The number of Winston-Salem area homeowners late on their mortgage payments increased during April to 5.9 percent, according to a report by CoreLogic released Tuesday.

The national real-estate research firm’s report focuses on the delinquent mortgage market, defined as being at least 30 days overdue.

Winston-Salem’s metropolitan statistical area is made up of Davidson, Davie, Forsyth, Stokes and Yadkin counties.

The rate was up from 5.4 percent in March, but down from 6.1 percent in April 2016.

The rate was 2.1 percent for mortgage payments more than 90 days past due, unchanged from March and from 2.4 percent a year ago.

Both figures include homes in the foreclosure pipeline.

The foreclosure rate in the Winston-Salem area was 0.6 percent in April, unchanged from a year ago.

Economists say that housing markets and lenders are benefiting from more homeowners being able to stay current on their monthly mortgage payments.

For the Greensboro-High Point MSA, the 30-day delinquency rate was 6.3 percent, up from 5.7 percent in March, but down from 6.4 percent a year ago. The delinquency rate of more than 90 days was 2.2 percent, down from 2.3 percent in March and 2.7 percent a year ago.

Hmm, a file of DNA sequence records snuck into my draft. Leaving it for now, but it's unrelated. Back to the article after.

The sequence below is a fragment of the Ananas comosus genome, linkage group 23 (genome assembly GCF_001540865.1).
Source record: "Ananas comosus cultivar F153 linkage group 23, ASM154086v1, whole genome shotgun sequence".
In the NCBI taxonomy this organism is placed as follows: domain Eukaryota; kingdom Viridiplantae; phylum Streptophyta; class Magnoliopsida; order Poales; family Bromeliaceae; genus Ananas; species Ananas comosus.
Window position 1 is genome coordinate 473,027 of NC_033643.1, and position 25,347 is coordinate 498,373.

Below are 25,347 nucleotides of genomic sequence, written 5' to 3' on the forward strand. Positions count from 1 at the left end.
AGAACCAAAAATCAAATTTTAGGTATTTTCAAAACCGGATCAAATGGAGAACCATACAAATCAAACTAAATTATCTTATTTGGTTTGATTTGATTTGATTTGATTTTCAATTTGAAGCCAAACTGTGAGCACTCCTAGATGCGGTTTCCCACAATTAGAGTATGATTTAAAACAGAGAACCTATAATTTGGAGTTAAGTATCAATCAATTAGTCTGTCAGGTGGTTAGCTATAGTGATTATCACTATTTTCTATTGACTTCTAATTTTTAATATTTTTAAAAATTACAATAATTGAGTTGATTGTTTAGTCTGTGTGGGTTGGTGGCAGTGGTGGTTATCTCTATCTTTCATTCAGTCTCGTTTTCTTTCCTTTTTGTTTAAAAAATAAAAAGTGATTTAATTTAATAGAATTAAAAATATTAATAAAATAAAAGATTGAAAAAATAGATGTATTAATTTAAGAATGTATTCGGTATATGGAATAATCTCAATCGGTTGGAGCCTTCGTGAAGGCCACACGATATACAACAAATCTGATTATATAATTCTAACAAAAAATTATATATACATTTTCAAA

For the Charlotte-Concord-Gastonia MSA, the 30-day delinquency rate was 5.1 percent, down from 5.5 percent a year ago. The more-than-90-day delinquency rate was 1.8 percent, down from 2.2 percent.

For the Durham-Chapel Hill MSA, the 30-day delinquency rate was 4.1 percent, down from 4.4 percent a year ago. The more-than-90-day delinquency rate was 1.7 percent, down from 2 percent from the year-earlier period.

For the Raleigh-Cary MSA, the 30-day delinquency rate was 3.7 percent, down from 3.9 percent a year ago. The more-than-90-day delinquency rate was 1.3 percent, down from 1.6 percent.

In North Carolina, the 30-day delinquency rate was 5.3 percent, down from 5.5 percent a year ago. The 90-day delinquency rate was 2 percent, down from 2.3 percent a year ago.

Frank Martell, president and chief executive of CoreLogic, said it is likely that delinquency rates “will continue to fall for some time, but at a moderating pace.”

“As we look forward, improved fundamentals provide us with a firm foundation. We must now increase our attention to carefully expand the supply of affordable housing stock and ensure that mortgage lending policies help to prudently promote first-time homeownership.”

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rcraver@wsjournal.com 336-727-7376 @rcraverWSJ

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